Viagra Associated with Increased Risk of Melanoma

Men who take by Viagra (sildenafil) are 84 percent more likely to develop melanoma than men who do not, according to the results of a study published in JAMA Internal Medicine.

Melanoma is a potentially fatal type of skin cancer that begins in the melanocytes, which are the cells that are responsible for skin color. The incidence rate of melanoma has been climbing steadily since the early 1970s. Of the more than one million new diagnoses of skin cancer each year, roughly 68,000 involve melanoma. Although melanoma can be successfully cured in its early stages, it is the most common fatal form of skin cancer, accounting for more than 79% of all skin cancer–related deaths. More than 8,000 people die of melanoma each year in the United States. What makes melanoma so dangerous is that it is more likely than other types of skin cancer to spread (metastasize) to other parts of the body.

Viagra is a type of drug known as a phosphodiesterase (PDE) 5A inhibitor and is commonly used to treat erectile dysfunction. Viagra affects the same genetic pathway—BRAF—that is associated with increased invasiveness in melanoma cells. Because of this similarity, researchers wanted to investigate whether Viagra impacted the risk of developing melanoma.

The prospective cohort study included an analysis of 25,848 men from the Health Professionals’ Follow-up Study. Men in the study completed self-reported questionnaires regarding Viagra use and the incidence of skin cancer, including melanoma, squamous cell carcinoma (SCC), and basal cell carcinoma (BCC). The average age of men in the study was 65 and about 6 percent had taken Viagra to treat erectile dysfunction.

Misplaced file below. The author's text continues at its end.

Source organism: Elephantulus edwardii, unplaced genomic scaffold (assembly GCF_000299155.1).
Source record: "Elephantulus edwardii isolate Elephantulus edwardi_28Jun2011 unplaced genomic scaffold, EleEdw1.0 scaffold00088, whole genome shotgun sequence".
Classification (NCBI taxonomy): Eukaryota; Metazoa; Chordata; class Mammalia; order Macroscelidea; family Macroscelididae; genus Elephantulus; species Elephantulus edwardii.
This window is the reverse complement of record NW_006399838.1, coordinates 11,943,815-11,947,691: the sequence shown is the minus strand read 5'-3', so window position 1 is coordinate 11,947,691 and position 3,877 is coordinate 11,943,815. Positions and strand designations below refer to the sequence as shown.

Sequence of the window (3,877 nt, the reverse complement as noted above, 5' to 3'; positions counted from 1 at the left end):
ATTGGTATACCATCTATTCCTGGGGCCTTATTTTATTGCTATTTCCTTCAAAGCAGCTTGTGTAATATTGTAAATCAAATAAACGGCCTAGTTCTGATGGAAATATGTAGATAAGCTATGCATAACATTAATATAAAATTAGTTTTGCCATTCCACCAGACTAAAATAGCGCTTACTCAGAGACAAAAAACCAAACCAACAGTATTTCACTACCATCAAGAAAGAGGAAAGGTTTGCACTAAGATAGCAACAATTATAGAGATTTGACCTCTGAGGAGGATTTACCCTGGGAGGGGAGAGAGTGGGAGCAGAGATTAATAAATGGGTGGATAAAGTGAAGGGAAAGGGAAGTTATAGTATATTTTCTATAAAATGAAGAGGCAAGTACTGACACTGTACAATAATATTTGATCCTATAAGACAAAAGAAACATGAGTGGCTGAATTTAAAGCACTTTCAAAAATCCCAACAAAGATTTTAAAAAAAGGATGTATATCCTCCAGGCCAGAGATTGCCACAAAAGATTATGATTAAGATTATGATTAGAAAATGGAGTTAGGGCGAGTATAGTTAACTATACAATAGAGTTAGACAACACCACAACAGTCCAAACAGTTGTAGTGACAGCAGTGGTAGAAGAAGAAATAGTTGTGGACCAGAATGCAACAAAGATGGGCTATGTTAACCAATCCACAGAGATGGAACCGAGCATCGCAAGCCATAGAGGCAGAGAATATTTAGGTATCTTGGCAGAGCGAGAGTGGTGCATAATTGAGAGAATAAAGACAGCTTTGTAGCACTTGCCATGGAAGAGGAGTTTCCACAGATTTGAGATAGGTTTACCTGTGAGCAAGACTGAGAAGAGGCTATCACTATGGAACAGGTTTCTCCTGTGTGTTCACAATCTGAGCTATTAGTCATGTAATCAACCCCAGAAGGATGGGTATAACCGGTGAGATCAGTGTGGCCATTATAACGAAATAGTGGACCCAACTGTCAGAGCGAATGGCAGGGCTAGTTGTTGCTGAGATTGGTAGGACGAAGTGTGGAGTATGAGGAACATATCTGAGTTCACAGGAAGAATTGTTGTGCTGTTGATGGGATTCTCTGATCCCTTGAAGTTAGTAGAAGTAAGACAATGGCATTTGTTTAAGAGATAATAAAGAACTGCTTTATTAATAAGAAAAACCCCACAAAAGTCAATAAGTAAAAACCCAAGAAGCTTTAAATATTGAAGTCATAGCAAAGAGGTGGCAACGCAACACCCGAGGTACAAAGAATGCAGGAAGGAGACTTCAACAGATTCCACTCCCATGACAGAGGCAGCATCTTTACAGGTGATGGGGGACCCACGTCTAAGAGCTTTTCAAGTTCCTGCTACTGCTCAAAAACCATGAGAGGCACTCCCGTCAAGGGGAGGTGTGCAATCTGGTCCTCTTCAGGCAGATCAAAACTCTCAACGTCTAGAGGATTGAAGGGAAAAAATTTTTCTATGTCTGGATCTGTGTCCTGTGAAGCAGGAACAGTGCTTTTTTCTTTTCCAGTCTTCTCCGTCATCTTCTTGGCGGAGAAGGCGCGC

During the 10-year follow-up, there were 142 cases of melanoma, 580 of SCC, and 3,030 of BCC. Recent Viagra use at baseline was significantly associated with an increased risk of melanoma; however, there was not an increased risk of SCC or BCC. If men had ever used Viagra, they had double the risk of developing melanoma compared to those who never used the drug. This elevated risk remained even after adjusting for a family history of skin cancer, ultraviolet light exposure, other types of cancer, and more.

The researchers concluded that Viagra may be associated with an increased risk of developing melanoma. More research is needed to establish a clear link. In the meantime, men with a high risk of developing melanoma may want to use caution with Viagra and physicians might want to screen for skin cancer prior to prescribing the drug.

Reference:

Li WQ,  Qureshi AA, Robinson KC, et al: Sildenafil Use and Increased Risk of Incident Melanoma in US MenA Prospective Cohort Study. JAMA Internal Medicine. Published early online April 7, 2014. doi:10.1001/jamainternmed.2014.594

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